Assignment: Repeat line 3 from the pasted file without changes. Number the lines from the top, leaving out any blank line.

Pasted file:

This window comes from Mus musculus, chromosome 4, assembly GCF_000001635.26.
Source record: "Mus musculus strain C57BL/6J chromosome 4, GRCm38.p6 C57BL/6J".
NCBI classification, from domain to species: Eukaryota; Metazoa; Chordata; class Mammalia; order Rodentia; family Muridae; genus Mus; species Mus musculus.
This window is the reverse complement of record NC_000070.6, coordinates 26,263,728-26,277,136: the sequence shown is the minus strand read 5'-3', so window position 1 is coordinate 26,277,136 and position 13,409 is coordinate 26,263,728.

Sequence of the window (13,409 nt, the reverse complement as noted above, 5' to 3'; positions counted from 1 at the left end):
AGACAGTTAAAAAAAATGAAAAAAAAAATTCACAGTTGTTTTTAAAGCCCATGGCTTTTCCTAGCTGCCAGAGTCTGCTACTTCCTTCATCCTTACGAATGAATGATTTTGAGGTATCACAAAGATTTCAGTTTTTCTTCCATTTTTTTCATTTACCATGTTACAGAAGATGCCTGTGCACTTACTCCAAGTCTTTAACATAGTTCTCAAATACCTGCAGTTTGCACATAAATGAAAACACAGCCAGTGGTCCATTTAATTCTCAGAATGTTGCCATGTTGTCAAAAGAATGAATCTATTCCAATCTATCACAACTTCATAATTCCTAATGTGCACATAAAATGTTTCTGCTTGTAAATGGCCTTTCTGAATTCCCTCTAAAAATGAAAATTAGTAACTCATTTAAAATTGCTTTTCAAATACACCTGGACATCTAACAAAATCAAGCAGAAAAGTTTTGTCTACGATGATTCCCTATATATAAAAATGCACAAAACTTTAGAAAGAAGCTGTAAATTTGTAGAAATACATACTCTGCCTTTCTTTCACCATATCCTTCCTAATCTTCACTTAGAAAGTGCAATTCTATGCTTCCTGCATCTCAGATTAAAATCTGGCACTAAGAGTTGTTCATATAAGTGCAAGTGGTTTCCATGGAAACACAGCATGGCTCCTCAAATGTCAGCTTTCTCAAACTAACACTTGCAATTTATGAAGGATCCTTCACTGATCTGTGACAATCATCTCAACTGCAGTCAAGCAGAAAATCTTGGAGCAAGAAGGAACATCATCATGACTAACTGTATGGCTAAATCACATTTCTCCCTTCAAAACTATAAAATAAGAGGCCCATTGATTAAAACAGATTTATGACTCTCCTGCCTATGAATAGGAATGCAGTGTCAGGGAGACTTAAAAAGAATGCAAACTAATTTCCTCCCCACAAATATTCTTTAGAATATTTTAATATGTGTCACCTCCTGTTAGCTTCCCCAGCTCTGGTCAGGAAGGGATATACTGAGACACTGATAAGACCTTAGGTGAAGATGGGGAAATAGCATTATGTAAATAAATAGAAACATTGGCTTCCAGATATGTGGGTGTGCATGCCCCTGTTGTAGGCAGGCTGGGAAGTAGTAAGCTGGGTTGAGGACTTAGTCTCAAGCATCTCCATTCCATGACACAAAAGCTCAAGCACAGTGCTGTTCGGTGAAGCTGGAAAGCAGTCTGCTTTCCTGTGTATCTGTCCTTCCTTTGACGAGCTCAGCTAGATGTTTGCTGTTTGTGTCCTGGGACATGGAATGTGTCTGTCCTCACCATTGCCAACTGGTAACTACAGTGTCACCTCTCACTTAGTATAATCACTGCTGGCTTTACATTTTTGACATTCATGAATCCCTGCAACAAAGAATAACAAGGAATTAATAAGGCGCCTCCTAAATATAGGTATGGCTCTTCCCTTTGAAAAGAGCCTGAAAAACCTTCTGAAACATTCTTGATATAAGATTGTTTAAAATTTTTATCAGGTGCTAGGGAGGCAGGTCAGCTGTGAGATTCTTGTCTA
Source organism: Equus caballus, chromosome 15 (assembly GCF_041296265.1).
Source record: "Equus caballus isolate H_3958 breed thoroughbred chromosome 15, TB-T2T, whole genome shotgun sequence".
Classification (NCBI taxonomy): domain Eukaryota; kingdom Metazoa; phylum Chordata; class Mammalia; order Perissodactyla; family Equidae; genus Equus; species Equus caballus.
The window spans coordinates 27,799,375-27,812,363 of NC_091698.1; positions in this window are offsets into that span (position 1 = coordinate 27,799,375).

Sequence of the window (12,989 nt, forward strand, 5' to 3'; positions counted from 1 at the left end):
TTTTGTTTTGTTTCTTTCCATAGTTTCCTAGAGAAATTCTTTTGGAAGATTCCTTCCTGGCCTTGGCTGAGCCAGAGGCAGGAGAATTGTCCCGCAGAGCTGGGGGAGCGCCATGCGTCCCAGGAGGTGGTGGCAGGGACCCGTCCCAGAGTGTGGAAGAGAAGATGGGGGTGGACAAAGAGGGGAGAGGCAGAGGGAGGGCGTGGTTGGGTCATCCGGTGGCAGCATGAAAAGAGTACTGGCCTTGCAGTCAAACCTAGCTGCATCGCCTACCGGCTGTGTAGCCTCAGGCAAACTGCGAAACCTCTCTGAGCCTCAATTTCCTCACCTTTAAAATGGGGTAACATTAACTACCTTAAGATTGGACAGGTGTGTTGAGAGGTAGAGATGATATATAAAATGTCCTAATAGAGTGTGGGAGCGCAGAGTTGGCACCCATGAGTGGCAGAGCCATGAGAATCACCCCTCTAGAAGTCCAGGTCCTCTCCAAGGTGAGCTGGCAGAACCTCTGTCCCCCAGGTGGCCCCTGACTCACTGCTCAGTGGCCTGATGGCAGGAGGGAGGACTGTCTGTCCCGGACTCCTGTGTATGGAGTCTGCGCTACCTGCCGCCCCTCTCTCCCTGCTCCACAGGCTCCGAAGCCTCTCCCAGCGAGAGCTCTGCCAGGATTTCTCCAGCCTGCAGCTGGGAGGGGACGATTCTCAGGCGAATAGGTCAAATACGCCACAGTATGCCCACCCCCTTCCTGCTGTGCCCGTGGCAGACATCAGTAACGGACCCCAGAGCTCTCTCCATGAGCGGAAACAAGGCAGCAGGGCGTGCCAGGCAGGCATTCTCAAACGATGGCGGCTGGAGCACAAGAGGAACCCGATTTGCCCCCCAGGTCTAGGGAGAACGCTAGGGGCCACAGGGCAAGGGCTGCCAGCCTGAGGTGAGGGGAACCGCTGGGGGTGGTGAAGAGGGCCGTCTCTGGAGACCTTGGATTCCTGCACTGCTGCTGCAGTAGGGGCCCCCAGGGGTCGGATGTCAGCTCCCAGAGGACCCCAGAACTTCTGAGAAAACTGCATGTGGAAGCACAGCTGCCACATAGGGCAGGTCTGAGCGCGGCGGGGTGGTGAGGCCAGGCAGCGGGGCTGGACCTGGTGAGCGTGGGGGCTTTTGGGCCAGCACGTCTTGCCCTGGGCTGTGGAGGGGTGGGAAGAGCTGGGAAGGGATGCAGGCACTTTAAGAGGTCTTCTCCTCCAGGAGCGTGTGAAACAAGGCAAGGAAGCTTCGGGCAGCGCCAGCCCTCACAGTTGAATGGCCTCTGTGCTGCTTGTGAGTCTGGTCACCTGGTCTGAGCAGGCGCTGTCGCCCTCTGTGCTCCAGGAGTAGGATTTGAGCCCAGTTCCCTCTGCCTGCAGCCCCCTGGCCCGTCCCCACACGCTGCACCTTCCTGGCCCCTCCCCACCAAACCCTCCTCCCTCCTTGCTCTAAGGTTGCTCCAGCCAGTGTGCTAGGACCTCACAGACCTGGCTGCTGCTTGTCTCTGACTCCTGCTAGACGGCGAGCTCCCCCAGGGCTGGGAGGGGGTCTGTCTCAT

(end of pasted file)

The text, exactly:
NCBI classification, from domain to species: Eukaryota; Metazoa; Chordata; class Mammalia; order Rodentia; family Muridae; genus Mus; species Mus musculus.